The simplistic answer is a resounding YES. But that ignores the possibility that human society is robust and someone else could have started (the equivalent of) MalWart and that apparat might be more evil. It might also be less evil.

Since we can’t go back and conduct the experiment, it seems to be one of those gedanken experiments that are not very useful.

Of course, as Feynman observed, we may not be digging in quite far enough.

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Jock Itch

Being an alumnus of the campus of the Black Warrior and the campus of the Boneyard, both colleges with spectator sports, I find myself in a bit of a quandary over the recent decision by the Yankee government that college football (American heresy) players can unionize.

The first order, proper disrespect response is a resounding approval. But my second thought is what happens now that the fiction of college jocks actually getting an education is declared null and void? Does this mean the end of college spectator sports? Or does it mean that the players are now employees of the college and are held to higher standards than the students are?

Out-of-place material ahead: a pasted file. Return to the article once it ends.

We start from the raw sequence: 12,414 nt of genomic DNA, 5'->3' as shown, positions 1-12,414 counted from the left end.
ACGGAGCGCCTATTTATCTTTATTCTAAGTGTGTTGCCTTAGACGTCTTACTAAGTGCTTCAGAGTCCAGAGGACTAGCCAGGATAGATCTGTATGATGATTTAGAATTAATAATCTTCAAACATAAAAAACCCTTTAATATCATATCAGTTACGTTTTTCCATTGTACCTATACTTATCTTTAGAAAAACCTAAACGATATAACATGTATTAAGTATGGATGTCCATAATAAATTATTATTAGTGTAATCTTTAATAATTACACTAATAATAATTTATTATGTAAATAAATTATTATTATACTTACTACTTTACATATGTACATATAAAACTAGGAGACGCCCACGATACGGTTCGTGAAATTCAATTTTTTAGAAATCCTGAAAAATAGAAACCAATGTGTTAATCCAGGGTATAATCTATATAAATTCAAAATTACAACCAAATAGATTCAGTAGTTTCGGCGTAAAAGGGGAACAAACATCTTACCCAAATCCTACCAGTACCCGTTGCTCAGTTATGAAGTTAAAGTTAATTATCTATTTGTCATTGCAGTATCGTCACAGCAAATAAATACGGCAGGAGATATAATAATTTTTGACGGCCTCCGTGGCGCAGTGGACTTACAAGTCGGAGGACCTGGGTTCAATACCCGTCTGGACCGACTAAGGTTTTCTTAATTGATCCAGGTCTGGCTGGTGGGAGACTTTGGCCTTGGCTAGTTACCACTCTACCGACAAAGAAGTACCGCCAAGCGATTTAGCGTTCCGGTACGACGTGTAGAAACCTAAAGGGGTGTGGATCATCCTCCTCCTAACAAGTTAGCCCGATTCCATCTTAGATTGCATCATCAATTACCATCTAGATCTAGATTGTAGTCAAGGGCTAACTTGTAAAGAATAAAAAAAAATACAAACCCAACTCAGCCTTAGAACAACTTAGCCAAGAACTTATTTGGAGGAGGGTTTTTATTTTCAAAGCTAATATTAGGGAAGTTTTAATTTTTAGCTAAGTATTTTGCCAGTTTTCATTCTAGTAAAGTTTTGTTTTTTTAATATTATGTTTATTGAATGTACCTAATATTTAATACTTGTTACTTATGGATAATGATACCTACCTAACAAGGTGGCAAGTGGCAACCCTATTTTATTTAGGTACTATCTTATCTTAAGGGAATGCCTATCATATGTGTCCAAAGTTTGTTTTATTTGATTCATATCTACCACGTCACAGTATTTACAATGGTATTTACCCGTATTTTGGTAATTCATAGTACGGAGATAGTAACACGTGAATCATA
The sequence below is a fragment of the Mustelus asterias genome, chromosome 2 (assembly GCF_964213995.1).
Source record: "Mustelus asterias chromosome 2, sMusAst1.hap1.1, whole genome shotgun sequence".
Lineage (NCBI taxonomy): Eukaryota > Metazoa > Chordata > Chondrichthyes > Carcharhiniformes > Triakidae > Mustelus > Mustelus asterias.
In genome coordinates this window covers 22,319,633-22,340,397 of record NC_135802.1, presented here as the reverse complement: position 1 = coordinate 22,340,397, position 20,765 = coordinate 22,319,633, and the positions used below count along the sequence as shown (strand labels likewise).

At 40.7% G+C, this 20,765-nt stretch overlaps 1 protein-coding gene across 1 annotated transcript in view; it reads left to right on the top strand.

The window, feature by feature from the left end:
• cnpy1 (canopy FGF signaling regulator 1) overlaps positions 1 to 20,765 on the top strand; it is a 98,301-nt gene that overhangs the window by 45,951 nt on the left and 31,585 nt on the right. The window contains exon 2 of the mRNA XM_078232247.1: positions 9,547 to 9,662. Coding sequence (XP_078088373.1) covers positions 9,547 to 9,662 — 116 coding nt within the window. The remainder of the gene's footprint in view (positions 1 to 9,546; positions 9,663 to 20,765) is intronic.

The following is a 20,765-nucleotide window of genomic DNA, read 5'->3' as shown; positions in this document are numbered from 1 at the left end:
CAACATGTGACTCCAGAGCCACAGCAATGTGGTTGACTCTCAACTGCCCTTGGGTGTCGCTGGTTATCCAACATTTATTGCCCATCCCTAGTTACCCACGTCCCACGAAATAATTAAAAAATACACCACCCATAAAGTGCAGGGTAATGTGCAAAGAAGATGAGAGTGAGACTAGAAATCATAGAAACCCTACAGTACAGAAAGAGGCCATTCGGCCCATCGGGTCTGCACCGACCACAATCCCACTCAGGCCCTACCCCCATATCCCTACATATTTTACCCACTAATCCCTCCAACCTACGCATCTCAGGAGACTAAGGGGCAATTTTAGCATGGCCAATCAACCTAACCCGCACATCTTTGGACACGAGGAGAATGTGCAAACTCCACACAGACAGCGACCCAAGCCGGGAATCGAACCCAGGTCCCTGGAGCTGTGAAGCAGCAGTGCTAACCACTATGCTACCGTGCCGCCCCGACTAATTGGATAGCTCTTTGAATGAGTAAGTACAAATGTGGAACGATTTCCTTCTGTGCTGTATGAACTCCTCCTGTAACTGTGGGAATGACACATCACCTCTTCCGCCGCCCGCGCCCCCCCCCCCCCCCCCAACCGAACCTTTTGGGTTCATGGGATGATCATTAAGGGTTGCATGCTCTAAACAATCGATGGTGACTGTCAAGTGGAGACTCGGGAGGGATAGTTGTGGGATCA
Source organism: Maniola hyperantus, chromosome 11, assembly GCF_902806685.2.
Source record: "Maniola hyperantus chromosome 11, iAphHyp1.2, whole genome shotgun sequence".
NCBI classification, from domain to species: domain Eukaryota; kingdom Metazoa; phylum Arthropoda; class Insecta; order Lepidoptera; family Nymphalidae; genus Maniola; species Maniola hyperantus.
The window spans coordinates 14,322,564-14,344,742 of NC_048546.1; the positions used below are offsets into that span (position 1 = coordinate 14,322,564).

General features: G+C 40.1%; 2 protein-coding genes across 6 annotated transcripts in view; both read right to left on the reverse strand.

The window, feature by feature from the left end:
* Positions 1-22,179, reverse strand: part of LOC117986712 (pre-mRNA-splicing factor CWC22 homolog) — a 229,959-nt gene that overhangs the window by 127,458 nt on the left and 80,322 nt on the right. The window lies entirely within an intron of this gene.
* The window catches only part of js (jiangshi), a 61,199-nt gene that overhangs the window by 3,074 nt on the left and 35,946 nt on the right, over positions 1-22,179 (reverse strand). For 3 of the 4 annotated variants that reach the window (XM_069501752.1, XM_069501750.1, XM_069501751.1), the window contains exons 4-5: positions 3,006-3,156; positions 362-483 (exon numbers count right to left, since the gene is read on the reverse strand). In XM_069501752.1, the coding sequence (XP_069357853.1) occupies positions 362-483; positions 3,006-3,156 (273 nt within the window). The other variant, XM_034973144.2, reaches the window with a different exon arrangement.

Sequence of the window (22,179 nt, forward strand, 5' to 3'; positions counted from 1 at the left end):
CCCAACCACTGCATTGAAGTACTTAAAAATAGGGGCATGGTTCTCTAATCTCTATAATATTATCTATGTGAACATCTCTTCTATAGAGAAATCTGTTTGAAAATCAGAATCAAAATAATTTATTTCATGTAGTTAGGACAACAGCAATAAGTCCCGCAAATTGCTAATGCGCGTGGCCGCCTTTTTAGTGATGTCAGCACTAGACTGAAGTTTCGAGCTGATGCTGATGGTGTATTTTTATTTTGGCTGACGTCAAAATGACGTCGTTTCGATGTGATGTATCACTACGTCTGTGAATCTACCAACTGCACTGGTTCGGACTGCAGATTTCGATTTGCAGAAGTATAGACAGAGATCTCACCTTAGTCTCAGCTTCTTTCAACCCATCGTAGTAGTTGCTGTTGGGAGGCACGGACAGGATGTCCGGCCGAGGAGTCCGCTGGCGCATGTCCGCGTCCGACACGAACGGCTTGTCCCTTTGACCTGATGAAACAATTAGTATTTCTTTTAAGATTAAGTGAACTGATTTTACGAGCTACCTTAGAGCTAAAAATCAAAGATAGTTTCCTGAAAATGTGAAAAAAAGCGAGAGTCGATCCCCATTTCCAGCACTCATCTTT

I have not subscribed to the fiction that college jocks are actually students. The same goes at the campus of the Black Warrior for most Greeks as well, some of whom are also jocks. But the fiction has resulted in a system that works, albeit poorly, and now it seems that the system has to collapse or change.

The obvious change is to eliminate all but intramural athletics. That way the whole pay-to-play aspect goes away. And while some revenue is lost much of it is evened out by the dissolution of the costs of coaches, scholarships (sic,) and other instrumentality. And by the way, education may actually benefit. Those who come to college to party can just skip college and go directly to professional fanaticism and college will be left for the people who actually want to learn stuff. And the few who want an education.